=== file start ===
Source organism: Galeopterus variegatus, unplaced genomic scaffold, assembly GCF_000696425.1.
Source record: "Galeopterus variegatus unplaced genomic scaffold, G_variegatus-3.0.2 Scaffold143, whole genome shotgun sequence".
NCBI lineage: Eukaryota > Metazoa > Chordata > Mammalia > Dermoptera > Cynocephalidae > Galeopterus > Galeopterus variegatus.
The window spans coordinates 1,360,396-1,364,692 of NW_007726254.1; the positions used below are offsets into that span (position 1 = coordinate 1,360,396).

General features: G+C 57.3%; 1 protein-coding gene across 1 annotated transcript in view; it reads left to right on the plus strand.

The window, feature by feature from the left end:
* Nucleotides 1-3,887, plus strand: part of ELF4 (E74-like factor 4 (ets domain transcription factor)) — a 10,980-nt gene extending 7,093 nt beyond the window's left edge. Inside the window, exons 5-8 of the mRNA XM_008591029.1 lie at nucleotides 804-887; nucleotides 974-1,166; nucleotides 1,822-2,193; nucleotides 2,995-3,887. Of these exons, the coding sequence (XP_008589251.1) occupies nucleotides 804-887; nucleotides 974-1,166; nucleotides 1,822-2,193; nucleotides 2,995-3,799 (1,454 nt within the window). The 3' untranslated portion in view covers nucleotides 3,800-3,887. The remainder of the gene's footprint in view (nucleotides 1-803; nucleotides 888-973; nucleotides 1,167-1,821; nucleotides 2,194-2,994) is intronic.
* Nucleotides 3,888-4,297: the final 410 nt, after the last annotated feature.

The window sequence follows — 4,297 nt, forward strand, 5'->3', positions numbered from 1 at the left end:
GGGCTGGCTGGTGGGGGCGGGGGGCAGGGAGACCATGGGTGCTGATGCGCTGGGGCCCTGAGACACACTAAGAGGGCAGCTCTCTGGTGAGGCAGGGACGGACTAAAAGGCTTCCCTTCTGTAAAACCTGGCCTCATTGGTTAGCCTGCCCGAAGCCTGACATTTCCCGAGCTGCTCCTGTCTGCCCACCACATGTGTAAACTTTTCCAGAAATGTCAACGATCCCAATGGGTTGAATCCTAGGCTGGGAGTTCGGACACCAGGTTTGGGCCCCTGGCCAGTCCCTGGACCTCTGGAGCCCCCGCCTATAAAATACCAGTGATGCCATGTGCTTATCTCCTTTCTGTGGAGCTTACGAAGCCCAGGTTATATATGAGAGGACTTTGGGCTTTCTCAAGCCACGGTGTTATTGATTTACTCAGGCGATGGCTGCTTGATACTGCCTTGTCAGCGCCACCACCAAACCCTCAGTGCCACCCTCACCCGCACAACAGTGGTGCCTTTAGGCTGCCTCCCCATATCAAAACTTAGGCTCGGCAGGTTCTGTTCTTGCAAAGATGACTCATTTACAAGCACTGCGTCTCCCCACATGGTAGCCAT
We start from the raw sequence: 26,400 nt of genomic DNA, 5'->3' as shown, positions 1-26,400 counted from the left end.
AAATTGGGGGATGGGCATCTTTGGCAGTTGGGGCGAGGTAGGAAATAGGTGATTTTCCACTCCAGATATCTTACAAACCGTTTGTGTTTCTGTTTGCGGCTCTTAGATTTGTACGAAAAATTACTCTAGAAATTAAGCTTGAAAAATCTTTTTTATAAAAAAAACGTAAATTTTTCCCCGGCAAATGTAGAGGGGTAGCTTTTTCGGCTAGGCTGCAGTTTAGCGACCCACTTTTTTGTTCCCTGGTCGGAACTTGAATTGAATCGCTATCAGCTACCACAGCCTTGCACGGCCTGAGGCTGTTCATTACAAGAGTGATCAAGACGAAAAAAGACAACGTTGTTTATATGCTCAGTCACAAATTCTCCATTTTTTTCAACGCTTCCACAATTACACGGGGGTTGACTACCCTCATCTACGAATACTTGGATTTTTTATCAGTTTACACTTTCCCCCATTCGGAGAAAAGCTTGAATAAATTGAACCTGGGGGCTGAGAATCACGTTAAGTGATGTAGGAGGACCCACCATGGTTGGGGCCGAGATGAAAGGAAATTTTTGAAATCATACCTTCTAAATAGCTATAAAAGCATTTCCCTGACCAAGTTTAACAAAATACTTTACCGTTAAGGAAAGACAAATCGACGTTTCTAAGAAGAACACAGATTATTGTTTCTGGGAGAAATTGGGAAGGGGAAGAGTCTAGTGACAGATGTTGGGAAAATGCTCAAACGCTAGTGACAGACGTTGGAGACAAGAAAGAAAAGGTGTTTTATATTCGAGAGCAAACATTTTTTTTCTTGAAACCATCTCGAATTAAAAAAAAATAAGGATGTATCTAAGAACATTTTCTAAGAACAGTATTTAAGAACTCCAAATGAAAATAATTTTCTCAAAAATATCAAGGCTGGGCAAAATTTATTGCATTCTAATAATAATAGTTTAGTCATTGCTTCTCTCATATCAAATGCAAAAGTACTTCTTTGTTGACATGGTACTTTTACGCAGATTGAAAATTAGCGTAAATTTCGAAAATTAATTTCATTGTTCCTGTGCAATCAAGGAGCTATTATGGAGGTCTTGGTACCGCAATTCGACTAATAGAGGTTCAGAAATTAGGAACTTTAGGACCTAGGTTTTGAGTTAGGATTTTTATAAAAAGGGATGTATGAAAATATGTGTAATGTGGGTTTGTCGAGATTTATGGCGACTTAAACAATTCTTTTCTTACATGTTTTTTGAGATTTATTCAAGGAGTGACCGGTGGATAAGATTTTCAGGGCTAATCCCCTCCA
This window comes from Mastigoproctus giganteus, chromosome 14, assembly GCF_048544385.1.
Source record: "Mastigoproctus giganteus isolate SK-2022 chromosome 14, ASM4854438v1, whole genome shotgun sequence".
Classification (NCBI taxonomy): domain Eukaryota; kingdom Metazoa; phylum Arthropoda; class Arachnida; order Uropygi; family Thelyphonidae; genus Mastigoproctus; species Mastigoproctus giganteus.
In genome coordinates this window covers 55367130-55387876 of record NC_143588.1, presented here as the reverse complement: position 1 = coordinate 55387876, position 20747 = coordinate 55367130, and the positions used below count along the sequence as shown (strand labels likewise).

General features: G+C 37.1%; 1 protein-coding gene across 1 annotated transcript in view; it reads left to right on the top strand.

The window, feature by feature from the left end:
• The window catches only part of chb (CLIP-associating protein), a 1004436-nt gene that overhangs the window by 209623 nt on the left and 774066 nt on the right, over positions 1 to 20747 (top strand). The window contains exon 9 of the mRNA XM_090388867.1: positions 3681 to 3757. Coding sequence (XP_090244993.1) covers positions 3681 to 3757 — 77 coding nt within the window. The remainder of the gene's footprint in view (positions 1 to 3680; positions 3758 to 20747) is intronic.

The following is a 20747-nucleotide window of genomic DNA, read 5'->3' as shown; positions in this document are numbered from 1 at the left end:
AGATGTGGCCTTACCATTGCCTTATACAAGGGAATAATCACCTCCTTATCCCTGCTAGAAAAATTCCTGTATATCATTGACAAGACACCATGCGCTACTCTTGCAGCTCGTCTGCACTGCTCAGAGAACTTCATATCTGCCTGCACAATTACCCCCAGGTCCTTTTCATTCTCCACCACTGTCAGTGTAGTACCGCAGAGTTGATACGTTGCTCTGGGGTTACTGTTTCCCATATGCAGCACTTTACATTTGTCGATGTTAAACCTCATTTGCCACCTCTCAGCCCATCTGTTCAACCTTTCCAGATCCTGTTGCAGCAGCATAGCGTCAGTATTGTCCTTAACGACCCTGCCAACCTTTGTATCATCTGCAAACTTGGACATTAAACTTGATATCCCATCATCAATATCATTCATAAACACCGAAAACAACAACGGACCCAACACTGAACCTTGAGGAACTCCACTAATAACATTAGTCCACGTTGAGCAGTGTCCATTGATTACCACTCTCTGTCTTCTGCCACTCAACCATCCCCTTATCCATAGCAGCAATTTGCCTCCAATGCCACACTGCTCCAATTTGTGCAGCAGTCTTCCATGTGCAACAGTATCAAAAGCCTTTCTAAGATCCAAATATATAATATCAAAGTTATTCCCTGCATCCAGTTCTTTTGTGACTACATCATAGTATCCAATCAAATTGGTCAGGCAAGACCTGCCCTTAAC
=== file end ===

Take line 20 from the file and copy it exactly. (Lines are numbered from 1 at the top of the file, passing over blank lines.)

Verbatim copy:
The following is a 20747-nucleotide window of genomic DNA, read 5'->3' as shown; positions in this document are numbered from 1 at the left end: